Millions of Sea Turtles are Collateral Damage in the Race for Fish

4/6/2010

First ever global study of the impacts of bycatch on turtles shows a worldwide crisis unfolding because of poor management of global fisheries.

Arlington, Virginia — Millions of sea turtles have become the unintended victims of a failure to properly manage the worlds' fisheries, with more and more of their habitats clogged with hooks and nets, an important new report revealed today.

The report — the first ever global assessment of sea turtle bycatch in the three major types of fishing gear: gillnets, longlines, and trawls — highlights vast ocean regions where little about bycatch rates is known, and where urgent conservation action to reduce bycatch is necessary to prevent the extinction of these ancient, endangered animals.

The report, which appears this week in the journal Conservation Letters was conducted by Conservation International (CI) in partnership with Duke University's Project GloBAL (Global By-catch Assessment of Long-lived Species), and clearly shows the links between increased fishing gear in regions and the increase in accidental capture of sea turtles.

Bycatch occurs when fisheries use indiscriminate gear such as longlines with thousands of baited hooks, or nets that inadvertently snag animals other than what they are intended to catch. Sea turtles, along with sharks, dolphins, and albatrosses, are among the most frequently accidentally captured. Air-breathing reptiles, sea turtles often perish as a result of drowning in nets or swallowing sharp J-shaped hooks which can become lodged in the soft tissue of turtles' throats and stomachs, causing severe and often grave injuries.

In their report titled: "Global Patterns of Marine Turtle Bycatch", Dr. Bryan Wallace of CI, and Dr. Rebecca Lewison of San Diego State University, with several co-authors from Duke University's Center for Marine Conservation, investigated the impact of bycatch on sea turtles around the globe from 1990-2008. Their findings show that tens of thousands (~85,000) of marine turtles have been reported as bycatch in the past twenty years, but Wallace and colleagues stress that actual numbers are likely to be significantly higher.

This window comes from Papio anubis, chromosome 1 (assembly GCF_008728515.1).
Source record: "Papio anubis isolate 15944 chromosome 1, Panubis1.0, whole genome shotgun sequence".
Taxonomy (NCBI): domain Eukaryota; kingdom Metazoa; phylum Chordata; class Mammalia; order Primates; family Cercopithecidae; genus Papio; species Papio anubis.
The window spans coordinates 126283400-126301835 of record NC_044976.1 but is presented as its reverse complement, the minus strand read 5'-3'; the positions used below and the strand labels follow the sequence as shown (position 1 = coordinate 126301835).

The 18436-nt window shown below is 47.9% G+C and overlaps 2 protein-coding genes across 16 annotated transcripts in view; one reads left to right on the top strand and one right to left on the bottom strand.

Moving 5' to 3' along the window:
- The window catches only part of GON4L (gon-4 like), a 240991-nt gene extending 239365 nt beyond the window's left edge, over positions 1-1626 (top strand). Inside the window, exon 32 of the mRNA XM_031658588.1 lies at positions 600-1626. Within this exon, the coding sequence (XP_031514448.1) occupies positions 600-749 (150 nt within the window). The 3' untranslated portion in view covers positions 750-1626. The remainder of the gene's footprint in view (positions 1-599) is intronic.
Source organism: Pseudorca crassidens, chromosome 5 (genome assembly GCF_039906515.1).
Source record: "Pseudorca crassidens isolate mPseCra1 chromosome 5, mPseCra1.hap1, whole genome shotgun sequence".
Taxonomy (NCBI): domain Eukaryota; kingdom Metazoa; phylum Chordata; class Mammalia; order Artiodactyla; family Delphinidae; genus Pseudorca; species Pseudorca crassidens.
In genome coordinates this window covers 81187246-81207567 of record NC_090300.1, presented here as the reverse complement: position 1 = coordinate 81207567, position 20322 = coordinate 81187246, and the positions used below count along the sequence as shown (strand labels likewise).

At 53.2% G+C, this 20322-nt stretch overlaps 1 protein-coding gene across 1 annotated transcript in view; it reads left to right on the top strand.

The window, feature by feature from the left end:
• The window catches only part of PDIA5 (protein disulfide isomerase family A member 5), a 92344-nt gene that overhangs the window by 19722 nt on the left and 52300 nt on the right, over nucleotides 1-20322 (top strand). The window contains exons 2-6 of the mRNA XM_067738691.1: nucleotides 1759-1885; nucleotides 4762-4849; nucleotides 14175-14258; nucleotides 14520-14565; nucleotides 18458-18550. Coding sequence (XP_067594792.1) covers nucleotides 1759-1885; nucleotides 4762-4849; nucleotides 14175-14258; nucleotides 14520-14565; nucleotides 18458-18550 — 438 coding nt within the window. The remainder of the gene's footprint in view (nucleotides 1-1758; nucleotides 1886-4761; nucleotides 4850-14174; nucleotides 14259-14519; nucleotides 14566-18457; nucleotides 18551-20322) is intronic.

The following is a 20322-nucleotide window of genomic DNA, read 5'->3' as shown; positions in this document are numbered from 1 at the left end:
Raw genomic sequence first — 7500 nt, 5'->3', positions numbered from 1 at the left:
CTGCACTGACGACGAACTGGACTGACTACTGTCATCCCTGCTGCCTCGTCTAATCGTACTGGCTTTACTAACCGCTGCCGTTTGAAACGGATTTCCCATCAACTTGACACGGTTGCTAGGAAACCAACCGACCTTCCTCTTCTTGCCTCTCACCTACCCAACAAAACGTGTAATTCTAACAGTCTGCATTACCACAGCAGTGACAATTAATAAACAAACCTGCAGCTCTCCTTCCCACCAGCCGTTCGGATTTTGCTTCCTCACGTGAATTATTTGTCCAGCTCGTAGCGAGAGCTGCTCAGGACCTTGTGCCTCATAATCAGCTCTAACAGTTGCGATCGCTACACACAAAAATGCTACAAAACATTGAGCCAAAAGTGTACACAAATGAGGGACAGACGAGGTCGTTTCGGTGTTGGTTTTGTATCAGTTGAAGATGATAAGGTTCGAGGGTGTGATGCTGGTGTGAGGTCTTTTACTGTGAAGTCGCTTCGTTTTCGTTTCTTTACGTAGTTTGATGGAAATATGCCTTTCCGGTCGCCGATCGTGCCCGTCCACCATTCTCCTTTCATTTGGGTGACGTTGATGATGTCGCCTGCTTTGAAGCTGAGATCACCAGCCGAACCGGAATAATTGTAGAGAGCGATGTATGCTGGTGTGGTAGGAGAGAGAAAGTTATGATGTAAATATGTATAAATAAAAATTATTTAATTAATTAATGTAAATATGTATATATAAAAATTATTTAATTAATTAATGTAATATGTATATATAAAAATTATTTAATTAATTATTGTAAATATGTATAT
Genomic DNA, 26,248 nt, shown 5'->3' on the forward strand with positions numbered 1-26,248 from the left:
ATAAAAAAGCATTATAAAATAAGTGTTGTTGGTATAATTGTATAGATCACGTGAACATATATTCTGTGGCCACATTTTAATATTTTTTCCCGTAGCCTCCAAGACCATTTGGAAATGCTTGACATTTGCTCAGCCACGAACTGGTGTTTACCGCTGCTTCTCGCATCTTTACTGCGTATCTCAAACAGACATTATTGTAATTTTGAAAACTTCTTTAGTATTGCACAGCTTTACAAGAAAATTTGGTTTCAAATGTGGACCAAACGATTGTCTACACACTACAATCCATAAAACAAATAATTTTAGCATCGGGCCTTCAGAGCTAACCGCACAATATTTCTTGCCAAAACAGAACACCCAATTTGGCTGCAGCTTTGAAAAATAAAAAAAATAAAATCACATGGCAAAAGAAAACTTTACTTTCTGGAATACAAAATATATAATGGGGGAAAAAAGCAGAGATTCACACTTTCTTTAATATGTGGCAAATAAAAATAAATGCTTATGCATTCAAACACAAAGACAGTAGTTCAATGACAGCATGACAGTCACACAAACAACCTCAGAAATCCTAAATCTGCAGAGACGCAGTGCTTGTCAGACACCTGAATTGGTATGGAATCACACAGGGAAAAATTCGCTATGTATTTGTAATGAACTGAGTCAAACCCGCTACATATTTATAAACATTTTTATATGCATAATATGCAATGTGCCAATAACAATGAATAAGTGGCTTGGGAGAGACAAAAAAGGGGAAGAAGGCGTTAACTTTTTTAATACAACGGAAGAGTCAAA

Dr. Wallace, the Science Advisor for CI's Sea Turtle Flagship Program said: "Because the reports we reviewed typically covered less than one percent of all fleets, with little or no information from small-scale fisheries around the world, we conservatively estimate that the true total is probably not in tens of thousands, but in the millions of turtles taken as bycatch in the past two decades."

Six of the seven marine turtle species are currently categorized as Vulnerable, Endangered, or Critically Endangered globally by the International Union of Conservation of Nature's (IUCN) Red List. They include loggerheads, leatherbacks, hawksbills, Olive Ridleys, Kemp's Ridleys and green sea turtles; the flatback, an endemic to Australia, is currently categorized as Data Deficient.

Sea turtles are highly migratory animals that cover vast areas of ocean between nesting and feeding grounds, traveling thousands of miles each year and traversing international boundaries. Their broad distributions expose them to several threats, including directed capture for their meat and collection of eggs, destruction of nesting beaches, pollution of the ocean, and climate change. However, bycatch is the most serious, acute threat to sea turtle populations around the world.

The global data review revealed that the highest reported bycatch rates for longline fisheries occurred off Mexico's Baja California peninsula, the highest rates for gillnet fishing took place in the North Adriatic region of the Mediterranean and the highest rates for trawls were found off the coast of Uruguay.

However, when bycatch rates and amounts of reported fishing activity for all three fishing gear types were combined and compared, four regions emerged as the overall most urgent conservation priorities: the Mediterranean, the Eastern Pacific, the Southwest Atlantic, and the Northwest Atlantic.

In the Mediterranean Sea, where more than 20 countries fish in the same ocean basin for species like bluefin tuna and swordfish, a lack of integrated management has led to some of the highest concentrations of longline fishing and trawling around the globe, and consequently, some of the highest sea turtle bycatch rates in the world.

In the Eastern Pacific — which stretches from Baja California, to Patagonia, Chile and hosts critical nesting and breeding grounds for the leatherback and Olive ridley sea turtles — populations of leatherback and hawksbill have nearly collapsed, owing in part to bycatch in large and small-scale fisheries which deploy large numbers of longlines, gillnets and shrimp trawls in both the high-seas and near shore.